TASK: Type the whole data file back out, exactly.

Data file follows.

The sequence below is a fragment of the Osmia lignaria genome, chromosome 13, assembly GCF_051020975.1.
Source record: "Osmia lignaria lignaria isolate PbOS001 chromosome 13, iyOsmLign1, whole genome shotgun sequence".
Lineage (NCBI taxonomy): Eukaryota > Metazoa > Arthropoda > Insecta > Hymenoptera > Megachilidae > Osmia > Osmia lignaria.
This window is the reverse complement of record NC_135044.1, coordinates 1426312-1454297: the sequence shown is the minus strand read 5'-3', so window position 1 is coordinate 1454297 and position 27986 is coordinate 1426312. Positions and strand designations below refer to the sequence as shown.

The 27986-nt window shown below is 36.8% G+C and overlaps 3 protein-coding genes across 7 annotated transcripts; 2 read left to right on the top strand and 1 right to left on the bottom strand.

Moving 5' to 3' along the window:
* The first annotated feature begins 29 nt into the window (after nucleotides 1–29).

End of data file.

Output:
The sequence below is a fragment of the Osmia lignaria genome, chromosome 13, assembly GCF_051020975.1.
Source record: "Osmia lignaria lignaria isolate PbOS001 chromosome 13, iyOsmLign1, whole genome shotgun sequence".
Lineage (NCBI taxonomy): Eukaryota > Metazoa > Arthropoda > Insecta > Hymenoptera > Megachilidae > Osmia > Osmia lignaria.
This window is the reverse complement of record NC_135044.1, coordinates 1426312-1454297: the sequence shown is the minus strand read 5'-3', so window position 1 is coordinate 1454297 and position 27986 is coordinate 1426312. Positions and strand designations below refer to the sequence as shown.

The 27986-nt window shown below is 36.8% G+C and overlaps 3 protein-coding genes across 7 annotated transcripts; 2 read left to right on the top strand and 1 right to left on the bottom strand.

Moving 5' to 3' along the window:
* The first annotated feature begins 29 nt into the window (after nucleotides 1–29).